Chameleons are lizards, and there are more than 200 species of them. The design of a chameleon displays impressive engineering.
Chameleons can change their color to show their mood, communicate, or blend with their environment to hide from predators or prey. They achieve the color change by adjusting crystals on their skin to reflect different wavelengths of light. Some chameleons can adjust their color according to the color-vision of the specific predator they want to avoid. That requires knowledge of what colors the predator can and cannot see.
Chameleons have eyes that move independently in ball sockets so they can look in two directions at once. They can also focus both eyes together for a 3-D view for accurately striking prey with their tongue. They have four toes on each foot, which they use to climb up or down with ease. Also, to help in climbing, most chameleons have prehensile tails to hang onto limbs.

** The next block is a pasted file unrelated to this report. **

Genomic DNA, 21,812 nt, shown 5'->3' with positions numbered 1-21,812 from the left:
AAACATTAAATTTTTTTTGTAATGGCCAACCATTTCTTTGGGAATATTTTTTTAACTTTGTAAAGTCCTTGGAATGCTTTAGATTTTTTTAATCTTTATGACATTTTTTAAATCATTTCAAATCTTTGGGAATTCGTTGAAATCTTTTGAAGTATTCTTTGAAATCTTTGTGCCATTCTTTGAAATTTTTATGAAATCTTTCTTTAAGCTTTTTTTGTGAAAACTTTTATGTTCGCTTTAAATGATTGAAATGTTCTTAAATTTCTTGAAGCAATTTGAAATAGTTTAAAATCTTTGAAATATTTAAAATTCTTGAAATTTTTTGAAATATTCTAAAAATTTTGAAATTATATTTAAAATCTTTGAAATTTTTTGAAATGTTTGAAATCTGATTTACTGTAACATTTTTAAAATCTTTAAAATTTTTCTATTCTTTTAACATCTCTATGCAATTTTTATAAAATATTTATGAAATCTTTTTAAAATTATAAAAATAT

Various chameleon species have adapted to live in rainforests and deserts. Since cold-blooded animals move slowly in low temperatures, you would expect a chameleon’s tongue to move more slowly when it’s cold. In that case, it would not be able to catch fast-moving insects in cold weather. However, their tongues don’t uncoil by muscle strength but by spring tension. Reeling the tongue back in is slower in cold temperatures, but that doesn’t matter for catching the prey.
The design of a chameleon speaks remarkably of a master Engineer-Designer.
— Roland Earnst © 2021